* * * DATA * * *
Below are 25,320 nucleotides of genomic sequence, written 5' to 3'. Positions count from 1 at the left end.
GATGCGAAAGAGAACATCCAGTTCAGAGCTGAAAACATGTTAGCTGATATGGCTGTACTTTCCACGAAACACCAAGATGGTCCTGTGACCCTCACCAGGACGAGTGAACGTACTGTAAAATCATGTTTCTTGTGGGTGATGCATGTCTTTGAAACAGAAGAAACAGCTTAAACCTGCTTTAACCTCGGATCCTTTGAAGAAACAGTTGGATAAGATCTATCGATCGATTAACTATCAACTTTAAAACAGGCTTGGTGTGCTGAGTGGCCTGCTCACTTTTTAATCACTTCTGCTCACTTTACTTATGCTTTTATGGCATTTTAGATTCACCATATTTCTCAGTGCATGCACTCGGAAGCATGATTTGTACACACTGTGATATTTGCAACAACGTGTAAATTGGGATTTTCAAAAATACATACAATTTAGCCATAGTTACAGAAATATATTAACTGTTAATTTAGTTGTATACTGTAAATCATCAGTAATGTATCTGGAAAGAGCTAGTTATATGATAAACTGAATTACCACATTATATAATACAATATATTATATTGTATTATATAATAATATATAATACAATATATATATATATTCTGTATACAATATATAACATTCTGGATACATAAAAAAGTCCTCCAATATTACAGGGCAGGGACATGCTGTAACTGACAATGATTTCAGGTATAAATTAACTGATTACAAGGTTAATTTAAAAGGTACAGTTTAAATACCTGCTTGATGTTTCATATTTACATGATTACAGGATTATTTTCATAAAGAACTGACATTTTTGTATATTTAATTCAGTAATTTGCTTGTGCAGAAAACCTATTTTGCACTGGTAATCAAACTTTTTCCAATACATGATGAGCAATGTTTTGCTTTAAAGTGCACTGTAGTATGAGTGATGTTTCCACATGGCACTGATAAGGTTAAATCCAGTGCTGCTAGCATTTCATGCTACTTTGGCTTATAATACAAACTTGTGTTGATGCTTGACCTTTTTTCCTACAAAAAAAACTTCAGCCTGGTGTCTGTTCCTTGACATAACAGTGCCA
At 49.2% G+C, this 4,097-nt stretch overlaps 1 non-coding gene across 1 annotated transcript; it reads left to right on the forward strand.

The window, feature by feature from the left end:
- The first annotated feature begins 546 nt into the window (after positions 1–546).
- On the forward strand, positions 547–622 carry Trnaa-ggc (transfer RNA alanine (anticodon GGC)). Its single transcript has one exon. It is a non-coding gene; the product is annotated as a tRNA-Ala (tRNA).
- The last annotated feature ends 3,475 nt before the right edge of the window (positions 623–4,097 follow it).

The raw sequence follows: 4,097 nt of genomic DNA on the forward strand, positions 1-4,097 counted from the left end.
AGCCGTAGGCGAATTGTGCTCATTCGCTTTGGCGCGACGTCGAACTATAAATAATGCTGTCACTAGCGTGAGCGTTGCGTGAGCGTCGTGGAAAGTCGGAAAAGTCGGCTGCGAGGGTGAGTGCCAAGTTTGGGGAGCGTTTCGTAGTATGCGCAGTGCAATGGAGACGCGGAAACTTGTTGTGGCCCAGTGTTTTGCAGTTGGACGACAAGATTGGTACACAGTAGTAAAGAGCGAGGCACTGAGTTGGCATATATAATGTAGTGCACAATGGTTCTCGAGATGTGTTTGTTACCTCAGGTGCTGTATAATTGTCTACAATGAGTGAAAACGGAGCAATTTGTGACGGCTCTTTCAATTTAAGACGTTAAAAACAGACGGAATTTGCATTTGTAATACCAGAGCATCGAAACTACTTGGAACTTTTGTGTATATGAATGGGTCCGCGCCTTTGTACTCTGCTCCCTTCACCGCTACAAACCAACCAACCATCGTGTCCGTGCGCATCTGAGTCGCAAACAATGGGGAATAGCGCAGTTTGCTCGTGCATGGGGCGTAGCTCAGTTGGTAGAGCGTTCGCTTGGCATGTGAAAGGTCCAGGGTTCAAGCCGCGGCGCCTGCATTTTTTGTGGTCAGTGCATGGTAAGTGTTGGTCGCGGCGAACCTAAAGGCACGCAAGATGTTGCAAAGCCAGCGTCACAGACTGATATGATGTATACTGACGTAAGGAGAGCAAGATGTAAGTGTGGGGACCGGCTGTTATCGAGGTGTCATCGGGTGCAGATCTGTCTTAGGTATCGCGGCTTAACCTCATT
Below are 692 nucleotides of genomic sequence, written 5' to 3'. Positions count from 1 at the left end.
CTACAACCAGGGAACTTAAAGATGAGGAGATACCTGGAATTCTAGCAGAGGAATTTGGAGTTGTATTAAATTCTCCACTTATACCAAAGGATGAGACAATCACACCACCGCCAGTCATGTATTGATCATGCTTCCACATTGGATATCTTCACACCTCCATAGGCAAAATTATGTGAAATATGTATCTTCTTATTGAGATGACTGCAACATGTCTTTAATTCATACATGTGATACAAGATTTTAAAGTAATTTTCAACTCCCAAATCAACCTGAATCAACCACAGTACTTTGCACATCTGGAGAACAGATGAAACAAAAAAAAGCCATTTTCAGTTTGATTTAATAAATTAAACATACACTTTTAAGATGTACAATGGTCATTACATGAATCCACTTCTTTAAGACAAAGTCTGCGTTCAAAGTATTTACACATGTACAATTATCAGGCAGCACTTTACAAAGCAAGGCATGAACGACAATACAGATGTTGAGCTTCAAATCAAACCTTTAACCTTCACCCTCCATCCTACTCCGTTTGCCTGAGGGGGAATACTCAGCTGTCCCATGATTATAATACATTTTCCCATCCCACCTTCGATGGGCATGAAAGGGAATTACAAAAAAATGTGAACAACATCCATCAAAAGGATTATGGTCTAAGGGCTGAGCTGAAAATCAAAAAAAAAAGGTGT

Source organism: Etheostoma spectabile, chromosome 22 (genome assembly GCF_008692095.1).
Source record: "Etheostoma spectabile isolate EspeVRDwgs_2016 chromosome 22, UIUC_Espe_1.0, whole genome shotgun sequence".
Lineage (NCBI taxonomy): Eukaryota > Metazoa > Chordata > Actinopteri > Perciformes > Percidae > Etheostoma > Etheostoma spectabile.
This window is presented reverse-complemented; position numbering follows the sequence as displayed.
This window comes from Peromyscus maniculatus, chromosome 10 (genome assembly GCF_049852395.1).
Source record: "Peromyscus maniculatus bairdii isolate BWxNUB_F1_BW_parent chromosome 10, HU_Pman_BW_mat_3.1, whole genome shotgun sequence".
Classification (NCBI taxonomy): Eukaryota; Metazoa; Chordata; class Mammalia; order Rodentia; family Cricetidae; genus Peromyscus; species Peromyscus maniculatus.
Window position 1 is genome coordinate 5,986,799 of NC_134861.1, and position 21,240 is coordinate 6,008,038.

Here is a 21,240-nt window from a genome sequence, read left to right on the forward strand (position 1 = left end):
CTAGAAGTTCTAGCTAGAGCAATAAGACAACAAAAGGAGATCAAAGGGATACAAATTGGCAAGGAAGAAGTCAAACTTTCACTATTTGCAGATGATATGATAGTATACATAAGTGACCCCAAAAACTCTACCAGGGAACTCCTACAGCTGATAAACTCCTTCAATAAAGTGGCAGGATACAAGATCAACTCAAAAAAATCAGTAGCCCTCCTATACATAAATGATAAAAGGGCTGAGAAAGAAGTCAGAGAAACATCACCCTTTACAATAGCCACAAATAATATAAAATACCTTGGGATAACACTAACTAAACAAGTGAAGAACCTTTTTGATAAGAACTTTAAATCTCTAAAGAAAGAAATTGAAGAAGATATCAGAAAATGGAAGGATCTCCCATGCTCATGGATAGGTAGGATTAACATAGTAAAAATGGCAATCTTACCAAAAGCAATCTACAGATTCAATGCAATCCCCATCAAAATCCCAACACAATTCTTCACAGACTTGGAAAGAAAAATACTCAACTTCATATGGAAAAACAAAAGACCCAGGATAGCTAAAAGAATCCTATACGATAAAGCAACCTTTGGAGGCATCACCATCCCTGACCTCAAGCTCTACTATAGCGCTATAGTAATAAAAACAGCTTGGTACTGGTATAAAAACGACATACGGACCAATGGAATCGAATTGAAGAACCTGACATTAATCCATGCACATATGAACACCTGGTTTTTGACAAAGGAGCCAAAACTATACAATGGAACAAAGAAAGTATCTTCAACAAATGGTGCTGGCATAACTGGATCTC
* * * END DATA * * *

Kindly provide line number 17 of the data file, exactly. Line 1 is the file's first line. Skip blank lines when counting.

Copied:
Source record: "Peromyscus maniculatus bairdii isolate BWxNUB_F1_BW_parent chromosome 10, HU_Pman_BW_mat_3.1, whole genome shotgun sequence".